The Most Beautiful Dead: Jeweled Skeletons Unearthed From the Catacombs Of Rome!
A relic hunter dubbed ‘Indiana Bones’ has lifted the lid on a macabre collection of 400-year-old jewel-encrusted skeletons unearthed in churches across Europe.
Art historian Paul Koudounaris hunted down and photographed dozens of gruesome skeletons in some of the world’s most secretive religious establishments.
Incredibly, some of the skeletons, said to be the remains of early Christian martyrs, were even found hidden away in lock-ups and containers.
They are now the subject of a new book, which sheds light on the forgotten ornamented relics for the first time.
Thousands of skeletons were dug up from Roman catacombs in the 16th century and installed in towns around Germany, Austria, and Switzerland on the orders of the Vatican.
They were sent to Catholic churches and religious houses to replace the relics destroyed in the wake of the Protestant Reformation in the 1500s.
Mistaken for the remains of early Christian martyrs, the morbid relics, known as the Catacomb Saints, became shrines reminding of the spiritual treasures of the afterlife.
They were also symbols of the Catholic Church’s newly found strength in previously Protestant areas.
Each one was painstakingly decorated in thousands of pounds worth of gold, silver, and gems by devoted followers before being displayed in church niches. Some took up to five years to decorate.
They were renamed as saints, although none of them qualified for the title under the strict rules of the Catholic church which require saints to have been canonized.
But by the 19th century, they had become morbid reminders of an embarrassing past and many were stripped of their honours and discarded.
Mr. Koudounaris’ new book, Heavenly Bodies: Cult Treasures and Spectacular Saints from the Catacombs, is the first time the skeletons have appeared in print.
Mr. Koudounaris, from Los Angeles, said: ‘I was working on another book looking into charnel houses when I came across the existence of these skeletons.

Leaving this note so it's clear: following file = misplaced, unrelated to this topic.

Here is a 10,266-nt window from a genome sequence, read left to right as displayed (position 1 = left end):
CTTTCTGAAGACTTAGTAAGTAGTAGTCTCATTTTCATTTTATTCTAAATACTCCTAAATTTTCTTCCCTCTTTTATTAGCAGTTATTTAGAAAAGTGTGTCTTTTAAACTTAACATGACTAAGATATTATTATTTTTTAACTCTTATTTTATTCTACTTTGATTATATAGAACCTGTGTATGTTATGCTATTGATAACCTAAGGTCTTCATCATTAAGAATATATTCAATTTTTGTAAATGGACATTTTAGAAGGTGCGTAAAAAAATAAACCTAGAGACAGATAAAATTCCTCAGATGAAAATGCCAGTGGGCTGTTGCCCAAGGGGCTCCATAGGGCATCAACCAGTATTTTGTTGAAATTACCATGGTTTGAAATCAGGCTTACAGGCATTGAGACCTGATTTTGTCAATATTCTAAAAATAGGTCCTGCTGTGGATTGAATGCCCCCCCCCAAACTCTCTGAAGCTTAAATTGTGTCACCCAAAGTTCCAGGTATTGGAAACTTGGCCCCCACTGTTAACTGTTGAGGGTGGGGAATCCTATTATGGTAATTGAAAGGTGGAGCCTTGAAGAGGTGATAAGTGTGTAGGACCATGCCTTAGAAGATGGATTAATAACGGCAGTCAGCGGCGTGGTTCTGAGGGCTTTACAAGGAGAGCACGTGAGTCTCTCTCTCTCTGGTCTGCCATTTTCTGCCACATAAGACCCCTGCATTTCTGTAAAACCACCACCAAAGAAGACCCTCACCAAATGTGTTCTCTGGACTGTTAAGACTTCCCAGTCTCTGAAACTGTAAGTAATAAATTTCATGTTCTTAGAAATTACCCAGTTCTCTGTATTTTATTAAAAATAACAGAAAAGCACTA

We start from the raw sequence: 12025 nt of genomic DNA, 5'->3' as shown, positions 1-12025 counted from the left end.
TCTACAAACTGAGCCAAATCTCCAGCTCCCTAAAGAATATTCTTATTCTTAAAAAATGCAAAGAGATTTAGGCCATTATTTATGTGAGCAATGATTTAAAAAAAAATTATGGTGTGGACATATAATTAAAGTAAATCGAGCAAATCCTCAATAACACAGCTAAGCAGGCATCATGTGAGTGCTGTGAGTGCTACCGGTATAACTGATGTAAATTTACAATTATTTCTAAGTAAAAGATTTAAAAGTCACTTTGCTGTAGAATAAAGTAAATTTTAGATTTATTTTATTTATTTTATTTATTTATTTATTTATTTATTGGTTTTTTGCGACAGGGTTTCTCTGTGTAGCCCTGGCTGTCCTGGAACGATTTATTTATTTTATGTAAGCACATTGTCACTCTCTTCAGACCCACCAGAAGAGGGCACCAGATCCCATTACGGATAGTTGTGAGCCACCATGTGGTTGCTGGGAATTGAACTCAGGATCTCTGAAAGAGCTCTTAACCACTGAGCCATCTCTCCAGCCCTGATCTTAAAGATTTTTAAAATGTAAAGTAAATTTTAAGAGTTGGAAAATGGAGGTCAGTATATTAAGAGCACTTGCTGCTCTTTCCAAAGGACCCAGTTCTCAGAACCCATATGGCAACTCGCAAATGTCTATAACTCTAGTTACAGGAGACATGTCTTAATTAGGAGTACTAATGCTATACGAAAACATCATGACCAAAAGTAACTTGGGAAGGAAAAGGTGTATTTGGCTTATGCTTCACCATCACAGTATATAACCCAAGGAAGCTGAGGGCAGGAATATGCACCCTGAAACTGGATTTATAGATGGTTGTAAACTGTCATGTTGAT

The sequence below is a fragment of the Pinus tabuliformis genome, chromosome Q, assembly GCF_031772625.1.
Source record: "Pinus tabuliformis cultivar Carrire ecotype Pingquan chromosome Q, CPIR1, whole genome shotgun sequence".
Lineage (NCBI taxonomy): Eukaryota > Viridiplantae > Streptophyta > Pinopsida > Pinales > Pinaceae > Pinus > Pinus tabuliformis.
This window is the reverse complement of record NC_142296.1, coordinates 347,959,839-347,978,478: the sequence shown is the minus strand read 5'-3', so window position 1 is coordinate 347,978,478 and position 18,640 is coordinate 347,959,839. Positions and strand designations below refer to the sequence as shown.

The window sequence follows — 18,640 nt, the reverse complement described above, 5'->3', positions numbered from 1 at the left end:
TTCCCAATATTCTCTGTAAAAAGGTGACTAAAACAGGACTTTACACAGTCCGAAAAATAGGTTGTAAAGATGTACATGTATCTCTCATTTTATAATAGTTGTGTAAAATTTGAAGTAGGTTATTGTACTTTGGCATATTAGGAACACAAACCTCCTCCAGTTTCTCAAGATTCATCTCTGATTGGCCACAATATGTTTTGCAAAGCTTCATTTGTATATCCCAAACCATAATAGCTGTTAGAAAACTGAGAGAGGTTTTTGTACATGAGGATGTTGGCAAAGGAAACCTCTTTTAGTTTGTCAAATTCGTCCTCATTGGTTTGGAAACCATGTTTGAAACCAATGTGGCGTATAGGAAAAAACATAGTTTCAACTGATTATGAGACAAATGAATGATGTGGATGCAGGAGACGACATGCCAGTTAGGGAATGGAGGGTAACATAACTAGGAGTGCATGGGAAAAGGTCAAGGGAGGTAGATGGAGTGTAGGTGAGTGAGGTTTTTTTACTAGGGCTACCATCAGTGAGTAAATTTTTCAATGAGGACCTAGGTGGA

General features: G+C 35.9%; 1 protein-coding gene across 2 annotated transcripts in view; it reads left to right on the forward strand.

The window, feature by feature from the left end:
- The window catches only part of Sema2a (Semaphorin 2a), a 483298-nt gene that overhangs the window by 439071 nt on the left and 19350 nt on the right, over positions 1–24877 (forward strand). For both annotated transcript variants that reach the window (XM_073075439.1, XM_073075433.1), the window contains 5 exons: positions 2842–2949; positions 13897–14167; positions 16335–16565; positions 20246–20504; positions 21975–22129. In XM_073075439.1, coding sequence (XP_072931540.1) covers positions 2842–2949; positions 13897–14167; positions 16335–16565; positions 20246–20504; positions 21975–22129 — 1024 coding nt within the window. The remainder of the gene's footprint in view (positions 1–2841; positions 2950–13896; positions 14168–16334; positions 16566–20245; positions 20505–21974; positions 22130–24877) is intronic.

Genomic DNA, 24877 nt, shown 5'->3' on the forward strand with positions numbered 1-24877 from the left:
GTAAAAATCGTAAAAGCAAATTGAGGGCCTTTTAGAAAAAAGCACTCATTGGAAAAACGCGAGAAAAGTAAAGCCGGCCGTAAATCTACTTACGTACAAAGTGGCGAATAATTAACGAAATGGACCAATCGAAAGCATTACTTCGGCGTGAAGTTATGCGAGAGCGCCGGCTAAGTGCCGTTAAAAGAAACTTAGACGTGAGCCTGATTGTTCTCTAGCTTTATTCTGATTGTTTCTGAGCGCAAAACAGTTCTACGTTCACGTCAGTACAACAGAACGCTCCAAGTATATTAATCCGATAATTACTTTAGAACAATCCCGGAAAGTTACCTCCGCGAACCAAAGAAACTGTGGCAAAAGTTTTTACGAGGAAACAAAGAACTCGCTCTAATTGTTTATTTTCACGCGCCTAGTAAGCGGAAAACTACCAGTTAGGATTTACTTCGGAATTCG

As I discovered more about them I had this feeling that it was my duty to tell they’re a fascinating story.
After they were found in the Roman catacombs the Vatican authorities would sign certificates identifying them as martyrs then they put the bones in boxes and sent them northwards.
The skeletons would then be dressed and decorated in jewels, gold, and silver, mostly by nuns.
They had to be handled by those who had taken a sacred vow to the church – these were believed to be martyrs and they couldn’t have just anyone handling them. They were symbols of the faith triumphant and were made saints in the municipalities.
One of the reasons they were so important was not for their spiritual merit, which was pretty dubious, but for their social importance. They were thought to be miraculous and really solidified people’s bond with a town. This reaffirmed the prestige of the town itself.’
He added: ‘It’s impossible to put a modern-day value on the skeletons.’
Remains of Graeco-Roman Senate Building Unearthed in Egypt
With a history as rich as Egypt’s, there’s really no limit to the type of discoveries that can be unearthed between Sinai to Siwa and down to Aswan.
North Sinai holds the remains of the ancient Egyptian city of Pelusium – an area now known as Tell Farama, which dates back to the Greek, Roman, and Ptolemaic ages.
Remains of a huge Graeco-Roman building, believed to have been the Roman Empire’s main senate, has been unearthed at the Pelusiam archaeological site near North Sinai.
The building was found by the Egyptian archaeological mission working on location in Tel al-Farma in cooperation with the Institute of Archeology and Ethnology of the Polish Academy of Sciences.
The 2,500 sqm building consists of bricks and limestone and contains three main amphitheaters covered with marble.
With the remains of three 60 cm-thick circular benches found at the third amphitheater made of red brick.
“The building was most probably used as a headquarters for the Senate Council of Pelusium, one of the North Sinai’s old cities,” said Mostafa Waziri, secretary-general of the Supreme Council of Antiquities.
The initial studies conducted on architectural planning and the construction of the building indicated that it was used to hold meetings for the citizens’ representatives.
During the rule of the Ptolemies and Romans for taking important decisions about the public affairs of the city and its citizens, Waziri said.
Ayman Ashmawy, head of the Egyptian Antiquities Department at the Ministry of Antiquities, said the 2,500-square-metre building shaped from outside as a rectangular, with circular terraces and the main gate located on the eastern side.
He pointed out that the interior design of the building consists of the remains of three 60 cm-thick circular benches which were built of red brick and covered with marble.
The mission also uncovered the main streets of Pelusium city, Ashmawy added.
He explained that during the fifth and sixth century AD, the building was used as a quarry where the stones, bricks, and columns were extracted from their original places for use in the construction of other buildings in the city.